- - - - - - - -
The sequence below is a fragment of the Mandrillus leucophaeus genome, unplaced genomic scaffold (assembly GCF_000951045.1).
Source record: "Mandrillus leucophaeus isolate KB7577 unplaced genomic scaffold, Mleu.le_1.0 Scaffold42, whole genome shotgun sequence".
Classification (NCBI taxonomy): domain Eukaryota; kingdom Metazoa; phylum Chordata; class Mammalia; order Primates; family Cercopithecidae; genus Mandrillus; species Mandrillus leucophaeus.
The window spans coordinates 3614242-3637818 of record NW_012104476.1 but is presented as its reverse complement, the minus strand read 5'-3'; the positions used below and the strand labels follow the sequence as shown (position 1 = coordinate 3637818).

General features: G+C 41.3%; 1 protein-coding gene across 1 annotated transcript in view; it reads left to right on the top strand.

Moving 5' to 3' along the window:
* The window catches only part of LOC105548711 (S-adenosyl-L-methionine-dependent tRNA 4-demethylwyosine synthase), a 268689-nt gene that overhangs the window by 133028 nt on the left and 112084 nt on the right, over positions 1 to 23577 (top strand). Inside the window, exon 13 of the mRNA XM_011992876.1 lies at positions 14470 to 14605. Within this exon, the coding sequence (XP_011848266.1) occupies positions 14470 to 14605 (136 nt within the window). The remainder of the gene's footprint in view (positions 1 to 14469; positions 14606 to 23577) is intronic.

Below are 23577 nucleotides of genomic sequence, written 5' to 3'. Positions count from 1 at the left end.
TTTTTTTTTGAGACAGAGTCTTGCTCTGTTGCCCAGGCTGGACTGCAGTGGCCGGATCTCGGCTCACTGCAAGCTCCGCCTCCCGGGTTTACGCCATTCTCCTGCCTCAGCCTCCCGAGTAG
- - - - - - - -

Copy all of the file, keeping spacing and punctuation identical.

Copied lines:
The sequence below is a fragment of the Mandrillus leucophaeus genome, unplaced genomic scaffold (assembly GCF_000951045.1).
Source record: "Mandrillus leucophaeus isolate KB7577 unplaced genomic scaffold, Mleu.le_1.0 Scaffold42, whole genome shotgun sequence".
Classification (NCBI taxonomy): domain Eukaryota; kingdom Metazoa; phylum Chordata; class Mammalia; order Primates; family Cercopithecidae; genus Mandrillus; species Mandrillus leucophaeus.
The window spans coordinates 3614242-3637818 of record NW_012104476.1 but is presented as its reverse complement, the minus strand read 5'-3'; the positions used below and the strand labels follow the sequence as shown (position 1 = coordinate 3637818).

General features: G+C 41.3%; 1 protein-coding gene across 1 annotated transcript in view; it reads left to right on the top strand.

Moving 5' to 3' along the window:
* The window catches only part of LOC105548711 (S-adenosyl-L-methionine-dependent tRNA 4-demethylwyosine synthase), a 268689-nt gene that overhangs the window by 133028 nt on the left and 112084 nt on the right, over positions 1 to 23577 (top strand). Inside the window, exon 13 of the mRNA XM_011992876.1 lies at positions 14470 to 14605. Within this exon, the coding sequence (XP_011848266.1) occupies positions 14470 to 14605 (136 nt within the window). The remainder of the gene's footprint in view (positions 1 to 14469; positions 14606 to 23577) is intronic.

Below are 23577 nucleotides of genomic sequence, written 5' to 3'. Positions count from 1 at the left end.
TTTTTTTTTGAGACAGAGTCTTGCTCTGTTGCCCAGGCTGGACTGCAGTGGCCGGATCTCGGCTCACTGCAAGCTCCGCCTCCCGGGTTTACGCCATTCTCCTGCCTCAGCCTCCCGAGTAG